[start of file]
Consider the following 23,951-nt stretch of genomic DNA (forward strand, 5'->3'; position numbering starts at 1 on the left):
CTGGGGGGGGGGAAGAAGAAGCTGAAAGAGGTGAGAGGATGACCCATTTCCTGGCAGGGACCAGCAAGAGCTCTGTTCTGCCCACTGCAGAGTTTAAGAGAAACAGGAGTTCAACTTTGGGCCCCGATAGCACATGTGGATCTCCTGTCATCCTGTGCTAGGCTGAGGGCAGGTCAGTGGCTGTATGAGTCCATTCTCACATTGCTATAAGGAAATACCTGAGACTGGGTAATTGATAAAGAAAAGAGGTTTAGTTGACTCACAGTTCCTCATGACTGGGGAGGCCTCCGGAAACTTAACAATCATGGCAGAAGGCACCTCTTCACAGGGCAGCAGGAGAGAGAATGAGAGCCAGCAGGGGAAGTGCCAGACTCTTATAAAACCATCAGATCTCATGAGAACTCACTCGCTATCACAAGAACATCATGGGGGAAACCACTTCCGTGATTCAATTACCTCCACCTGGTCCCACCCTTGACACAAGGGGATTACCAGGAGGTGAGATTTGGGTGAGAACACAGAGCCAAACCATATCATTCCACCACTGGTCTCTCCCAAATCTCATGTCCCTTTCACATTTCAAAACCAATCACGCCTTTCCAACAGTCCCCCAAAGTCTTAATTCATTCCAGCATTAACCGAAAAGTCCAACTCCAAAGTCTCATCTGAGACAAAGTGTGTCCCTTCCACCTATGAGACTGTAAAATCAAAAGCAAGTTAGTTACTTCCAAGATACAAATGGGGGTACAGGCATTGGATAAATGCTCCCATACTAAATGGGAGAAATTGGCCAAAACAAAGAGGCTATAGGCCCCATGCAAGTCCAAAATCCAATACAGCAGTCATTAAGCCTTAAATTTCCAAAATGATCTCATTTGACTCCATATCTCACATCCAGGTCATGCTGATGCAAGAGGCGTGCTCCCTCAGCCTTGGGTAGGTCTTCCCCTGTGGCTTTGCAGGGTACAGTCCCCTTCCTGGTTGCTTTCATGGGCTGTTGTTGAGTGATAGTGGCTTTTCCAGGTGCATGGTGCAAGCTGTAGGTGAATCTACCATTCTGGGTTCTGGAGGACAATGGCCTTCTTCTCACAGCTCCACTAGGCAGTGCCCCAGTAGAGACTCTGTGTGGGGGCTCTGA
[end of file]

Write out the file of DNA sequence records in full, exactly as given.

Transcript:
Consider the following 23,951-nt stretch of genomic DNA (forward strand, 5'->3'; position numbering starts at 1 on the left):
CTGGGGGGGGGGAAGAAGAAGCTGAAAGAGGTGAGAGGATGACCCATTTCCTGGCAGGGACCAGCAAGAGCTCTGTTCTGCCCACTGCAGAGTTTAAGAGAAACAGGAGTTCAACTTTGGGCCCCGATAGCACATGTGGATCTCCTGTCATCCTGTGCTAGGCTGAGGGCAGGTCAGTGGCTGTATGAGTCCATTCTCACATTGCTATAAGGAAATACCTGAGACTGGGTAATTGATAAAGAAAAGAGGTTTAGTTGACTCACAGTTCCTCATGACTGGGGAGGCCTCCGGAAACTTAACAATCATGGCAGAAGGCACCTCTTCACAGGGCAGCAGGAGAGAGAATGAGAGCCAGCAGGGGAAGTGCCAGACTCTTATAAAACCATCAGATCTCATGAGAACTCACTCGCTATCACAAGAACATCATGGGGGAAACCACTTCCGTGATTCAATTACCTCCACCTGGTCCCACCCTTGACACAAGGGGATTACCAGGAGGTGAGATTTGGGTGAGAACACAGAGCCAAACCATATCATTCCACCACTGGTCTCTCCCAAATCTCATGTCCCTTTCACATTTCAAAACCAATCACGCCTTTCCAACAGTCCCCCAAAGTCTTAATTCATTCCAGCATTAACCGAAAAGTCCAACTCCAAAGTCTCATCTGAGACAAAGTGTGTCCCTTCCACCTATGAGACTGTAAAATCAAAAGCAAGTTAGTTACTTCCAAGATACAAATGGGGGTACAGGCATTGGATAAATGCTCCCATACTAAATGGGAGAAATTGGCCAAAACAAAGAGGCTATAGGCCCCATGCAAGTCCAAAATCCAATACAGCAGTCATTAAGCCTTAAATTTCCAAAATGATCTCATTTGACTCCATATCTCACATCCAGGTCATGCTGATGCAAGAGGCGTGCTCCCTCAGCCTTGGGTAGGTCTTCCCCTGTGGCTTTGCAGGGTACAGTCCCCTTCCTGGTTGCTTTCATGGGCTGTTGTTGAGTGATAGTGGCTTTTCCAGGTGCATGGTGCAAGCTGTAGGTGAATCTACCATTCTGGGTTCTGGAGGACAATGGCCTTCTTCTCACAGCTCCACTAGGCAGTGCCCCAGTAGAGACTCTGTGTGGGGGCTCTGA